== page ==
No small number of employees who are covered by the Civil Service Retirement System (CSRS) want to know if they will eligible for Medicare Part A and a Social Security benefit.
Here’s the short answer. Yes, they are eligible for Medicare Part A. Whether they are also eligible for a Social Security benefit depends. Let me explain.
Medicare Part A
If you were employed under CSRS on or after January 1, 1983, you are covered by Medicare Part A (hospital insurance) under the Medicare Qualified Government Employees (MQGE) provision of law. Taxes are deducted from your salary every pay period to buy Government Quarters of Coverage (GECQs). Once you have banked 40 quarters, you are qualified for that benefit when you meet one of the following requirements:
• are age 65 or older,
• entitled to a disability benefit for 24 months, or
• receiving regular dialysis or have had a transplant for treatment of End Stage Renal Disease
Medicare Part B (physicians and related services) is a different story: while eligible, you’d have to pay the monthly premium for that, just like everyone else who elects it. To fill out the alphabet, Part D (prescription drugs) also is voluntary and comes at the cost of a monthly premium; Part C is the term used for alternatives to the original Medicare fee-for-service structure.
Social Security Benefit
If you are a CSRS Offset or FERS employees, you are automatically covered by Social Security, and have deductions taken from your salary to pay for that benefit. If you are a CSRS employee, you aren’t because you haven’t. Therefore, any entitlement you have to a Social Security benefit will be based on non-federal employment that occurred before, during and/or after you became a CSRS employee.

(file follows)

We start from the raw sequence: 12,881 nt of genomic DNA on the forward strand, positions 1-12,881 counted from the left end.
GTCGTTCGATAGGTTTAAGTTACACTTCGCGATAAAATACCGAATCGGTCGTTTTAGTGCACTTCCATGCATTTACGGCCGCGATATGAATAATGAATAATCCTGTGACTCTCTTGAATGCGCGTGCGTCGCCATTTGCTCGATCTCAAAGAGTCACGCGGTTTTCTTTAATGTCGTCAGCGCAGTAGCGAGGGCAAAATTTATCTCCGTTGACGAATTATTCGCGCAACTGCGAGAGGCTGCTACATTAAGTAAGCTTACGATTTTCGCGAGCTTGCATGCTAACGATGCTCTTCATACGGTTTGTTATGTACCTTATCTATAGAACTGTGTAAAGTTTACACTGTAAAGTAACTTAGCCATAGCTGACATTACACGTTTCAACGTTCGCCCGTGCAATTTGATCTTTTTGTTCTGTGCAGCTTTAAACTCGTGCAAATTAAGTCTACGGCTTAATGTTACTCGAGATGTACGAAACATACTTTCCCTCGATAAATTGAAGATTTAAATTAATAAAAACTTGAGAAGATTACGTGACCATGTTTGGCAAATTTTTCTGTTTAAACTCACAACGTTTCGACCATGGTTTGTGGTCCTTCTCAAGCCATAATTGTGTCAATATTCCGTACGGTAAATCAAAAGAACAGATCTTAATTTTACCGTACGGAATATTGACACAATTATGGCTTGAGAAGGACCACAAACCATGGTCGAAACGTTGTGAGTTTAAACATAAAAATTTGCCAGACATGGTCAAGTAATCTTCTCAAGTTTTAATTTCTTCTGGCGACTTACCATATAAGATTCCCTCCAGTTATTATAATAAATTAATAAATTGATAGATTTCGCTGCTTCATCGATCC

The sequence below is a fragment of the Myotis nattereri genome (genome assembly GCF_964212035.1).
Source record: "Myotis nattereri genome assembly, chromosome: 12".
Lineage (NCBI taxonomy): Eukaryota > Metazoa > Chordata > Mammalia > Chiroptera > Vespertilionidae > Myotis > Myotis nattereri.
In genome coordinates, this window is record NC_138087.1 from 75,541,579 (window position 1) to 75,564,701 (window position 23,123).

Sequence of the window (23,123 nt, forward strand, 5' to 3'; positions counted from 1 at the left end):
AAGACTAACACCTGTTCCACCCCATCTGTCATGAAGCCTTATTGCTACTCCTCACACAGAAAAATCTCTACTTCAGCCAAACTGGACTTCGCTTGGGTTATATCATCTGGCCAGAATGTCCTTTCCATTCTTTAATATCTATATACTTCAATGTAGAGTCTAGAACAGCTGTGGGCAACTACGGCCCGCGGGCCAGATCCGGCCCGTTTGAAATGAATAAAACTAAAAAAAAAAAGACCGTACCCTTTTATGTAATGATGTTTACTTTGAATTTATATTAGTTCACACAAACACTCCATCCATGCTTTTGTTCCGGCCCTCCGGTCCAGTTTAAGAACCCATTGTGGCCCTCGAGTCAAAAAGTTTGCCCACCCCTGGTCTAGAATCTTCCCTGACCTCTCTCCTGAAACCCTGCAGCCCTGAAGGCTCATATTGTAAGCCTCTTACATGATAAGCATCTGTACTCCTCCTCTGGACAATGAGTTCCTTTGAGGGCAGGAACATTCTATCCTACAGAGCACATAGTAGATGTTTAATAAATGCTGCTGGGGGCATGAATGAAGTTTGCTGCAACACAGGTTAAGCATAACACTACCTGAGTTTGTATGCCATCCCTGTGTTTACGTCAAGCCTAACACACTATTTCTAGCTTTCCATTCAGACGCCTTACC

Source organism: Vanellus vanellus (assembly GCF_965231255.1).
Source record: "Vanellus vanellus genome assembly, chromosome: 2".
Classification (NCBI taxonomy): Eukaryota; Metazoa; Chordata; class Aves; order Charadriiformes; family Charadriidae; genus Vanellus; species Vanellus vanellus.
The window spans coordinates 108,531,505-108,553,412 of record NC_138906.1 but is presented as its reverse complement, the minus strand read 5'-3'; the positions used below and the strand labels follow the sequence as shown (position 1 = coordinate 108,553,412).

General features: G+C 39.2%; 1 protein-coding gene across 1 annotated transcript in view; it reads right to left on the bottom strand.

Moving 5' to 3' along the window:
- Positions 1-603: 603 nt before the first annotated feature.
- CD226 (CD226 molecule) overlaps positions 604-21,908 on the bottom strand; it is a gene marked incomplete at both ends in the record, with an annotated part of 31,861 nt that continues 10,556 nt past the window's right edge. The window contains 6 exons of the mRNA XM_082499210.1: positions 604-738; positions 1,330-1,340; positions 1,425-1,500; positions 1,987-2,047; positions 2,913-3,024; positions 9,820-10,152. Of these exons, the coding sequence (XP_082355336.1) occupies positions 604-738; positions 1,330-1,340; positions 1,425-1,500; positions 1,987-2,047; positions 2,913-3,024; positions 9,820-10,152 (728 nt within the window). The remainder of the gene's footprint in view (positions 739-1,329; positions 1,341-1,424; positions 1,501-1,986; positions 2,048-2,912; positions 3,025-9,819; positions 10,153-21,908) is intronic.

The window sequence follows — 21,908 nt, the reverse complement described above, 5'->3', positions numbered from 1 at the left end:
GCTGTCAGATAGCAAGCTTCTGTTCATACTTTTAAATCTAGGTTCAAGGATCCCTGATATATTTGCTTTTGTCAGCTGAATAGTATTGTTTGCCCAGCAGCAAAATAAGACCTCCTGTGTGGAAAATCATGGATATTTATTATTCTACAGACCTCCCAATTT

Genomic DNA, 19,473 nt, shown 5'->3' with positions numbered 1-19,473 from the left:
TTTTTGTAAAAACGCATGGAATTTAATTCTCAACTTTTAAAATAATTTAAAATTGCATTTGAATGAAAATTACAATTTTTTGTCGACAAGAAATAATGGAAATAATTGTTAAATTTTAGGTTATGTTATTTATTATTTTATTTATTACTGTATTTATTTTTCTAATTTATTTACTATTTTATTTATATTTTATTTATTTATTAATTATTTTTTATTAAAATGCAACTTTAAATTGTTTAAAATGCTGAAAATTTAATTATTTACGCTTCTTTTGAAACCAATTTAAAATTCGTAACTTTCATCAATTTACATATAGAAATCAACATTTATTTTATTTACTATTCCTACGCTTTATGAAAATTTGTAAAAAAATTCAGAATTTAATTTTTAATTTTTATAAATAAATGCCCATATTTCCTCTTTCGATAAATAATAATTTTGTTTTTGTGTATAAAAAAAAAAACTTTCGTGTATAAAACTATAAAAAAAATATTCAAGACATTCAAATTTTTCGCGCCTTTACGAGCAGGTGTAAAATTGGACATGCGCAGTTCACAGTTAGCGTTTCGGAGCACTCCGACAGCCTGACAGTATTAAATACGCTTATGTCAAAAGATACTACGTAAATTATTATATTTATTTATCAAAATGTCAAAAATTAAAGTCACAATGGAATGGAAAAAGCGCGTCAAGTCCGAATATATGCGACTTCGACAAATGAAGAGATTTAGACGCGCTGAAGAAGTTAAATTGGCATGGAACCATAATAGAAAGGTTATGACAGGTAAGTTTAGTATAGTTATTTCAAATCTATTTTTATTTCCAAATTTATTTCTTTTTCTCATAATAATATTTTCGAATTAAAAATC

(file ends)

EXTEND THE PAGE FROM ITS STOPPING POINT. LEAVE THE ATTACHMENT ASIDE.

I know because I am one of them. I paid into Social Security while in the armed forces and reserves, when teaching night school, and after retirement.
While only 40 credits are required to be entitled to a Social Security benefit (with the exceptions noted above), the more credits you have, the greater your benefit will be. However, as a CSRS employee, the downside of earning a Social Security benefit is that it will be affected by the windfall elimination provision.
The WEP reduces or eliminates your earned Social Security benefit if you 1) are receiving an annuity from a retirement system where you didn’t pay Social Security taxes (such as CSRS), and 2) have fewer than 30 years of “substantial” earnings under Social Security.
Substantial earnings are not the same as the earnings needed to earn Social Security credits. For example, to receive 1 credit in 2016, you’d only have to earn $1,260. For those earnings to be considered substantial, you’d have to earn $5,512.50. If you have fewer than 30 years’ worth, your Social Security benefit is reduced (although not eliminated; the maximum reduction currently is about $430 a month).
For detailed information about the WEP and how it works, go to www.ssa.gov/pubs/EN-05-10045.pdf.